Advertisement
  • Baltimore City Paper

Aria, The French Connection, and Gentlemen Prefer Blondes

ARIA

You just don’t see omnibus films that much these days, maybe because they are almost invariably uneven. The theme for this 1987 compendium of linked shorts is great (or great enough) directors interpreting great opera arias, so you get the likes of Nicolas Roeg, Robert Altman, Ken Russell, and Derek Jarman tackling the likes of Verdi, Wagner, and Puccini, with varying degrees of literalness, creativity, and success. A personal fave: Jean-Luc Godard’s bit, based on Lully’s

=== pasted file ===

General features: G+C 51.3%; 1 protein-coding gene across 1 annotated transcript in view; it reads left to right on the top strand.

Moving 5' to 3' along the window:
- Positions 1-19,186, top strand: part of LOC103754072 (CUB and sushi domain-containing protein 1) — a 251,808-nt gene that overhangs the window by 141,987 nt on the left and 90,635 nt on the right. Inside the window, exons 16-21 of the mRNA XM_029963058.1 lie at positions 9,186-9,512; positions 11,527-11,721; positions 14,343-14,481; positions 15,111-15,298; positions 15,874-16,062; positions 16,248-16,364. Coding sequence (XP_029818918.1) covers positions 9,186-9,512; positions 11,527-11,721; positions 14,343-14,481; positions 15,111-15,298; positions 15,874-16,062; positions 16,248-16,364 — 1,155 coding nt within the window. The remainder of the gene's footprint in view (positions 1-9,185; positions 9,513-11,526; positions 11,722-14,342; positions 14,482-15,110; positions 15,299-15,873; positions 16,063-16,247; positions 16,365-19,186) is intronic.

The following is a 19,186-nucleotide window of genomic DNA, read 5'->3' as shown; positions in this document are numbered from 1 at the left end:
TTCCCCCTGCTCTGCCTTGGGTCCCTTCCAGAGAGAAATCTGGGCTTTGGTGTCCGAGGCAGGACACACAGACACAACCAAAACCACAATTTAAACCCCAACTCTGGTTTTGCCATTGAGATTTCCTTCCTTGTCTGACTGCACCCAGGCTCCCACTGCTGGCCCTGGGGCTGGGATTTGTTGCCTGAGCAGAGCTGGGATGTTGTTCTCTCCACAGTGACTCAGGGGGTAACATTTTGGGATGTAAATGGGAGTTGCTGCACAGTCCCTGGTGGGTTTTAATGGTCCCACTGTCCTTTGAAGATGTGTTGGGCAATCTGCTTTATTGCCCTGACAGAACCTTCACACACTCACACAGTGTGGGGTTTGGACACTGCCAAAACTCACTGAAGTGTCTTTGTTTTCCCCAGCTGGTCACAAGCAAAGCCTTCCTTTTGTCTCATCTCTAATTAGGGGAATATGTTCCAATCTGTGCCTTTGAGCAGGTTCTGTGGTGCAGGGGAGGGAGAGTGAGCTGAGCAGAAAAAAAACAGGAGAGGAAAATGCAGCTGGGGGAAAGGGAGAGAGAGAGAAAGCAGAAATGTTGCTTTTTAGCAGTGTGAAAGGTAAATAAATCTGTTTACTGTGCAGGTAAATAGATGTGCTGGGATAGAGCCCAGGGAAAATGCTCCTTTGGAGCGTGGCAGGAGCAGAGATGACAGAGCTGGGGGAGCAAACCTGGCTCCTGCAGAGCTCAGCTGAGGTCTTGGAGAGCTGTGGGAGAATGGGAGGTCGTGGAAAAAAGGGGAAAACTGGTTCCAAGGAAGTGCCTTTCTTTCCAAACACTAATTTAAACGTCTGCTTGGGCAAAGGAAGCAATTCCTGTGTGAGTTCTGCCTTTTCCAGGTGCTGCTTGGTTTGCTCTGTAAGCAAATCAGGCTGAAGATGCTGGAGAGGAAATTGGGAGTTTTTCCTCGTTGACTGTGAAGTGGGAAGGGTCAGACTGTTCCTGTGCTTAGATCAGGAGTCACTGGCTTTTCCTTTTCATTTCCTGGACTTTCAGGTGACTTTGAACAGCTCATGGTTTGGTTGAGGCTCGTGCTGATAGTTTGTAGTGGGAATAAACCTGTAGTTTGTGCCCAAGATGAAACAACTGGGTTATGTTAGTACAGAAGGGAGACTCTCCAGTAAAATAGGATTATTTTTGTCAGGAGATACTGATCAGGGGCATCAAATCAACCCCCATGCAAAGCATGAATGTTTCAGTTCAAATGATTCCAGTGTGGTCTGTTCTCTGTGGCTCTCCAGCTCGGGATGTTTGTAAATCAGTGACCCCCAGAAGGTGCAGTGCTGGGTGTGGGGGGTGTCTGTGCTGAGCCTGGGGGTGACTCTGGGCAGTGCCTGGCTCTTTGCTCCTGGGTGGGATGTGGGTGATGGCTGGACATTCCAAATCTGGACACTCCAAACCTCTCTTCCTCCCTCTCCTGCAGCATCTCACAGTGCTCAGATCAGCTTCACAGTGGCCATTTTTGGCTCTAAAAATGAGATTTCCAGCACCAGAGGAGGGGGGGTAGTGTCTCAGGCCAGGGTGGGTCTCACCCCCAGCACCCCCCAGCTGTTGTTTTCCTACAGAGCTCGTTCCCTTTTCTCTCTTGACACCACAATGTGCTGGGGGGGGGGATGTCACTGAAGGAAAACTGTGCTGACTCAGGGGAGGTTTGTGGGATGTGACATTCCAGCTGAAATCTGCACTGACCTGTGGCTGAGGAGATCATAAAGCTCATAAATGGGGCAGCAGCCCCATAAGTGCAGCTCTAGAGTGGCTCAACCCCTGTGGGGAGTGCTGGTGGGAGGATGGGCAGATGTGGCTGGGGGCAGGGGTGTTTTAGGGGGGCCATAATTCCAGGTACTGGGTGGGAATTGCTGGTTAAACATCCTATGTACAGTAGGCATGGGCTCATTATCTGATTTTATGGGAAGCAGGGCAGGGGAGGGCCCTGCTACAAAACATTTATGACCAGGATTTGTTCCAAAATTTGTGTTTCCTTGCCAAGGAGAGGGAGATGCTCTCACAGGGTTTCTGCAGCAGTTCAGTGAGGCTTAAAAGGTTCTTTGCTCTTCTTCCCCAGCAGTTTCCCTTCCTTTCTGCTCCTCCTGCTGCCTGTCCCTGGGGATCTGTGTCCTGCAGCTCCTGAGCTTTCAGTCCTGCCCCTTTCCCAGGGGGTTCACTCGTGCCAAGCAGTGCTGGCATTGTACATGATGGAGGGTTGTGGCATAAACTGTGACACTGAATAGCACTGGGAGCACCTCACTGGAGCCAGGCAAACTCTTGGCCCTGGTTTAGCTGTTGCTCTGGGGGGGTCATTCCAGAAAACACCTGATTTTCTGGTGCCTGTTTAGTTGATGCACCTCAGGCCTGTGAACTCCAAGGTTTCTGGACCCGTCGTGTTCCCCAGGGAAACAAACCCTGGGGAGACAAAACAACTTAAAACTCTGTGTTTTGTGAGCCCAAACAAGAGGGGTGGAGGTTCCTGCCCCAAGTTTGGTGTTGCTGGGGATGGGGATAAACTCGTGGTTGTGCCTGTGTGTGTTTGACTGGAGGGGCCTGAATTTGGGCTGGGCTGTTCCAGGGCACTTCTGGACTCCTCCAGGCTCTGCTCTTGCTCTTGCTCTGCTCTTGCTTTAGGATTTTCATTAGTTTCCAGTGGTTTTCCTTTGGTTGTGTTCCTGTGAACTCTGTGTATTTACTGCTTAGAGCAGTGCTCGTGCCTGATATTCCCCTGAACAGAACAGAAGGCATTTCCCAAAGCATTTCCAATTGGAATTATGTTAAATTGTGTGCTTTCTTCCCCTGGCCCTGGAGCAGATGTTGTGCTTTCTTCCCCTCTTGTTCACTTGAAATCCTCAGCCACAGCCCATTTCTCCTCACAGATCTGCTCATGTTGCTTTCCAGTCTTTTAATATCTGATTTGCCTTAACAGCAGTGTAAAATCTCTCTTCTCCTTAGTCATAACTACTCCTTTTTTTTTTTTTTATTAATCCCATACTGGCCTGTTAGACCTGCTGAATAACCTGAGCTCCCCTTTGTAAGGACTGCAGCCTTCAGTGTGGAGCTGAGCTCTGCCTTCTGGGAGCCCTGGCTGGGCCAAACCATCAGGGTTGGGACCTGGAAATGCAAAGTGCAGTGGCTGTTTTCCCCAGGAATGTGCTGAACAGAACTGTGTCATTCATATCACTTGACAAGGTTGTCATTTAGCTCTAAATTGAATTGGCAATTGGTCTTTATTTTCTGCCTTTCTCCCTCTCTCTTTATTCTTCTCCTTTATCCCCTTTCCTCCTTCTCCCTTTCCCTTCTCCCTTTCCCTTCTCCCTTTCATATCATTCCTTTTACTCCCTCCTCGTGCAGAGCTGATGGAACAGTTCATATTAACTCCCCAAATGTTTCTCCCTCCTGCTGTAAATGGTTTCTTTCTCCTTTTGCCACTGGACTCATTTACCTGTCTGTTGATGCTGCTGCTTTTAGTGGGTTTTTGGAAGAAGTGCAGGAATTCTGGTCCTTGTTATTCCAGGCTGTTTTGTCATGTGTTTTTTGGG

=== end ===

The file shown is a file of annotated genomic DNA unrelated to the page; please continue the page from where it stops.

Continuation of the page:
Advertisement

Armide

, in which two sylph-like bottomless French ladies behave oddly amid a gym-full of bulging bodybuilders. The first in a series of weekly screenings from the Spiral Cinema Series.

THE FRENCH CONNECTION

This gritty 1971 crime drama put both director William Friedkin and star Gene Hackman on the map, and with good reason. Friedkin captures a grimy NYC that feels so concrete-cold you’ll imagine you can see your breath in the theater, while Hackman plays an unconventional cop on the trail of a heroin ring like he didn’t ever want to be a second banana again, and he pretty much wasn’t. Also, he makes an arrest in a Santa suit at one point, so it’s sorta kinda seasonal, even.

GENTLEMEN PREFER BLONDES

Marilyn Monroe and Jane Russell square off in Howard Hawks’ classic 1953 musical comedy.

Advertisement
Advertisement